Kirt Higdon

      • Benjamin2.0

        I think you mean “Joe the Plumber’s remarks which became ice-hearted when amended slightly and ripped from their context.” “Can be made to look tacky by citing one cherry-picked example” isn’t equivalent to “wrong.” Otherwise, Bob Sungenis would be a knock-down argument against Catholicism.

        Applied consistently, the standard by which you judge Dave condemns you. Why do you labor to make excuses for Jew-hating, reactionary geocentrists? You should join a sect with no crackpots or, preferably, avoid judging a position according to its weakest arguments rather than its best.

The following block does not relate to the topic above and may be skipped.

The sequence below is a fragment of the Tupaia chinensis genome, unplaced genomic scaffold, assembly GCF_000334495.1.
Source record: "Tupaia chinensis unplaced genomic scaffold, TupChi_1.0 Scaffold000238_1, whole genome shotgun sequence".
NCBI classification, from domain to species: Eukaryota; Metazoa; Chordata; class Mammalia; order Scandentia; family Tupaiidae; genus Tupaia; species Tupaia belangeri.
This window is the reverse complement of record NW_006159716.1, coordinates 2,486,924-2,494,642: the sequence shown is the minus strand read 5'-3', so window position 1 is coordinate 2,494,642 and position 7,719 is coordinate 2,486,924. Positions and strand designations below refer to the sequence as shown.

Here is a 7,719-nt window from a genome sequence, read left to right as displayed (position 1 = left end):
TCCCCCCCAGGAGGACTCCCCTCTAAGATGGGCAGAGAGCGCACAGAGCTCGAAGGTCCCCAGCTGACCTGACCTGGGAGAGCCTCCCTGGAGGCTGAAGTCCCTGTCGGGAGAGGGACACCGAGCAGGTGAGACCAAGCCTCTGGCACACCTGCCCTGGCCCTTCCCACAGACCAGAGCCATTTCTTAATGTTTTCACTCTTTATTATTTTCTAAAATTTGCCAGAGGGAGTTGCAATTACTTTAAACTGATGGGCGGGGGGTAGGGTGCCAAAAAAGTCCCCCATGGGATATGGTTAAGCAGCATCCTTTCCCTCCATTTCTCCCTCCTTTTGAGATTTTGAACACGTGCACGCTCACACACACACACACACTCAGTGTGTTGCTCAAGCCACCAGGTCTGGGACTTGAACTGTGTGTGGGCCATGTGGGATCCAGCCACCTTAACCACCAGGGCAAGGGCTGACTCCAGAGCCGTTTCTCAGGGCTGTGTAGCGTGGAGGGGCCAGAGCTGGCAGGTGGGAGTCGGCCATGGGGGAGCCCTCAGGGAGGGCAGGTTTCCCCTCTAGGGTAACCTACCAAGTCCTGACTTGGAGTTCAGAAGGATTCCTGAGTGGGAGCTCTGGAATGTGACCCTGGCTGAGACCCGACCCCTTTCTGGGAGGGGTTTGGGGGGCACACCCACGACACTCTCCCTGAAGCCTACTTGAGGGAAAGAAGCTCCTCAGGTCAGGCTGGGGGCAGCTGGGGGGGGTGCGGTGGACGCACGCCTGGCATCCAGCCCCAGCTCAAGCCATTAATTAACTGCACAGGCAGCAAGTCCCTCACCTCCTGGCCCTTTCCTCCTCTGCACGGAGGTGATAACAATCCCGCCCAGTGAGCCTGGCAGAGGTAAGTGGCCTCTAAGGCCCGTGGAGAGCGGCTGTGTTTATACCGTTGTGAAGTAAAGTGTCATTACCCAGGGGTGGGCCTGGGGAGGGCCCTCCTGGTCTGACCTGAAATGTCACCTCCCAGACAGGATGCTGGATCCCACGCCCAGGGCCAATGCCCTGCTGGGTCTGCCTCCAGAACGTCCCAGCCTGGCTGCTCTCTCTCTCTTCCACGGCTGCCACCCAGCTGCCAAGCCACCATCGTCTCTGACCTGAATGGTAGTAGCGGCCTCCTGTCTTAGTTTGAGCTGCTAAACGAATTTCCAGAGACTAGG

• Dan C

      Are the rights and freedoms derived from God that you so valiantly insist must be consistently maintained? Is that Bill of Rights a set of equal principles? Would some rights stand before others?

      I would say the right to own guns with limited approval from the community’s representative, the government, is actually am inferior right, well beneath others.

      The insistence on consistency would be valid if as a Catholic these rights were all matters derived from God and actually inferior to any other ends or destinies. The quest for consistency would be relevant if the freedom of religion (which is regulated if one is a peyote-toking Indian) for example was equally important to owning a gun.

      But it’s not. Owning a gun is not a necessarily a God-given right, nor is there much writing spent on that in any encyclical or magisterial teaching.